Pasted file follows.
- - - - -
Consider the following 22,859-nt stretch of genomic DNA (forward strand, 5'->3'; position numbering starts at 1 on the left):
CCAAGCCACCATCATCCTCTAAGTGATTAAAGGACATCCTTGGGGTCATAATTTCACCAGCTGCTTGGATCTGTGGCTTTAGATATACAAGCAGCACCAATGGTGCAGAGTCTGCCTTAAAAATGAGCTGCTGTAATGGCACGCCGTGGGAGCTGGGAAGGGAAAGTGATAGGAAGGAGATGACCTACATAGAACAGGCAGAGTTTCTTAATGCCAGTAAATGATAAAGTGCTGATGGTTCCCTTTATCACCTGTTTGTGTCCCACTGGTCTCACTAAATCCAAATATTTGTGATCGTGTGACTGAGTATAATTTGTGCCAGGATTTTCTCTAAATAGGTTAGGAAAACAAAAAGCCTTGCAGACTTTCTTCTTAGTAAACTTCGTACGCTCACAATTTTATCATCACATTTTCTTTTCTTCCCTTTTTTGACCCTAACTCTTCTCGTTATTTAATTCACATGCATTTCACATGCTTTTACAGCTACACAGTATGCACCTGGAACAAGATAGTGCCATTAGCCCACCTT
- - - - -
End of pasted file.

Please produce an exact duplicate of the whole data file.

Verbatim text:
Consider the following 22,859-nt stretch of genomic DNA (forward strand, 5'->3'; position numbering starts at 1 on the left):
CCAAGCCACCATCATCCTCTAAGTGATTAAAGGACATCCTTGGGGTCATAATTTCACCAGCTGCTTGGATCTGTGGCTTTAGATATACAAGCAGCACCAATGGTGCAGAGTCTGCCTTAAAAATGAGCTGCTGTAATGGCACGCCGTGGGAGCTGGGAAGGGAAAGTGATAGGAAGGAGATGACCTACATAGAACAGGCAGAGTTTCTTAATGCCAGTAAATGATAAAGTGCTGATGGTTCCCTTTATCACCTGTTTGTGTCCCACTGGTCTCACTAAATCCAAATATTTGTGATCGTGTGACTGAGTATAATTTGTGCCAGGATTTTCTCTAAATAGGTTAGGAAAACAAAAAGCCTTGCAGACTTTCTTCTTAGTAAACTTCGTACGCTCACAATTTTATCATCACATTTTCTTTTCTTCCCTTTTTTGACCCTAACTCTTCTCGTTATTTAATTCACATGCATTTCACATGCTTTTACAGCTACACAGTATGCACCTGGAACAAGATAGTGCCATTAGCCCACCTT